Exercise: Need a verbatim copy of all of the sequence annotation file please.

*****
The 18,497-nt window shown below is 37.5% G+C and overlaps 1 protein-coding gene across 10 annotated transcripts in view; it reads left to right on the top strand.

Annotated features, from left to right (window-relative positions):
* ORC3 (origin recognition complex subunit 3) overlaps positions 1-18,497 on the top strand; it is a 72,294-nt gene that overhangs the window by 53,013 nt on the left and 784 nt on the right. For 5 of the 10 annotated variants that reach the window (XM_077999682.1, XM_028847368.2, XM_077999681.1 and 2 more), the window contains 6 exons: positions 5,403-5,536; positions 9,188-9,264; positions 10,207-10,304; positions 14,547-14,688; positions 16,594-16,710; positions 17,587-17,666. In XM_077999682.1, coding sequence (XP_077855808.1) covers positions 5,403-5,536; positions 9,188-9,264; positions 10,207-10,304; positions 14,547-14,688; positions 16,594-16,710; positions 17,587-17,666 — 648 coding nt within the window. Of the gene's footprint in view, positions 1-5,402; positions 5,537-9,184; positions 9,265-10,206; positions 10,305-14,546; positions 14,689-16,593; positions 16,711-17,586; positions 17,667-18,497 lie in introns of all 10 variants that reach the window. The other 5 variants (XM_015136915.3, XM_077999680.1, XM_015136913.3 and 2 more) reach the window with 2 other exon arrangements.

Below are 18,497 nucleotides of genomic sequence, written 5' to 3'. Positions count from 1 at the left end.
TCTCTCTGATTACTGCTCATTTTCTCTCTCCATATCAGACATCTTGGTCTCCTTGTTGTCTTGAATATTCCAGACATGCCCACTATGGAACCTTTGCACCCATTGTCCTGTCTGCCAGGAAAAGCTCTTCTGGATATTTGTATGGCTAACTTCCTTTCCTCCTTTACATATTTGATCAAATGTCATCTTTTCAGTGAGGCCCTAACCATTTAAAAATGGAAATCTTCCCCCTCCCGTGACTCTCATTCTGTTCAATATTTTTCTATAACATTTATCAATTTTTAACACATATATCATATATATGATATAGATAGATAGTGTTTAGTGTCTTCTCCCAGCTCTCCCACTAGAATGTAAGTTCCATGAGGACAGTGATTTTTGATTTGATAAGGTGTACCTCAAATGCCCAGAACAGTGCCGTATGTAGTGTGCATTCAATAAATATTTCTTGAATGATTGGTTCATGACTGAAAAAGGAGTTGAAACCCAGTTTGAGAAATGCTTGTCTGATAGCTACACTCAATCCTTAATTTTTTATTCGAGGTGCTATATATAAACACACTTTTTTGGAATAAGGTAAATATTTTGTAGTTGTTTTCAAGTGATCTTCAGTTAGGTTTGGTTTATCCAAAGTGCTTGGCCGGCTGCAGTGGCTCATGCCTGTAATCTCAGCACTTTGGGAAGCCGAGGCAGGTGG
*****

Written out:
The 18,497-nt window shown below is 37.5% G+C and overlaps 1 protein-coding gene across 10 annotated transcripts in view; it reads left to right on the top strand.

Annotated features, from left to right (window-relative positions):
* ORC3 (origin recognition complex subunit 3) overlaps positions 1-18,497 on the top strand; it is a 72,294-nt gene that overhangs the window by 53,013 nt on the left and 784 nt on the right. For 5 of the 10 annotated variants that reach the window (XM_077999682.1, XM_028847368.2, XM_077999681.1 and 2 more), the window contains 6 exons: positions 5,403-5,536; positions 9,188-9,264; positions 10,207-10,304; positions 14,547-14,688; positions 16,594-16,710; positions 17,587-17,666. In XM_077999682.1, coding sequence (XP_077855808.1) covers positions 5,403-5,536; positions 9,188-9,264; positions 10,207-10,304; positions 14,547-14,688; positions 16,594-16,710; positions 17,587-17,666 — 648 coding nt within the window. Of the gene's footprint in view, positions 1-5,402; positions 5,537-9,184; positions 9,265-10,206; positions 10,305-14,546; positions 14,689-16,593; positions 16,711-17,586; positions 17,667-18,497 lie in introns of all 10 variants that reach the window. The other 5 variants (XM_015136915.3, XM_077999680.1, XM_015136913.3 and 2 more) reach the window with 2 other exon arrangements.

Below are 18,497 nucleotides of genomic sequence, written 5' to 3'. Positions count from 1 at the left end.
TCTCTCTGATTACTGCTCATTTTCTCTCTCCATATCAGACATCTTGGTCTCCTTGTTGTCTTGAATATTCCAGACATGCCCACTATGGAACCTTTGCACCCATTGTCCTGTCTGCCAGGAAAAGCTCTTCTGGATATTTGTATGGCTAACTTCCTTTCCTCCTTTACATATTTGATCAAATGTCATCTTTTCAGTGAGGCCCTAACCATTTAAAAATGGAAATCTTCCCCCTCCCGTGACTCTCATTCTGTTCAATATTTTTCTATAACATTTATCAATTTTTAACACATATATCATATATATGATATAGATAGATAGTGTTTAGTGTCTTCTCCCAGCTCTCCCACTAGAATGTAAGTTCCATGAGGACAGTGATTTTTGATTTGATAAGGTGTACCTCAAATGCCCAGAACAGTGCCGTATGTAGTGTGCATTCAATAAATATTTCTTGAATGATTGGTTCATGACTGAAAAAGGAGTTGAAACCCAGTTTGAGAAATGCTTGTCTGATAGCTACACTCAATCCTTAATTTTTTATTCGAGGTGCTATATATAAACACACTTTTTTGGAATAAGGTAAATATTTTGTAGTTGTTTTCAAGTGATCTTCAGTTAGGTTTGGTTTATCCAAAGTGCTTGGCCGGCTGCAGTGGCTCATGCCTGTAATCTCAGCACTTTGGGAAGCCGAGGCAGGTGG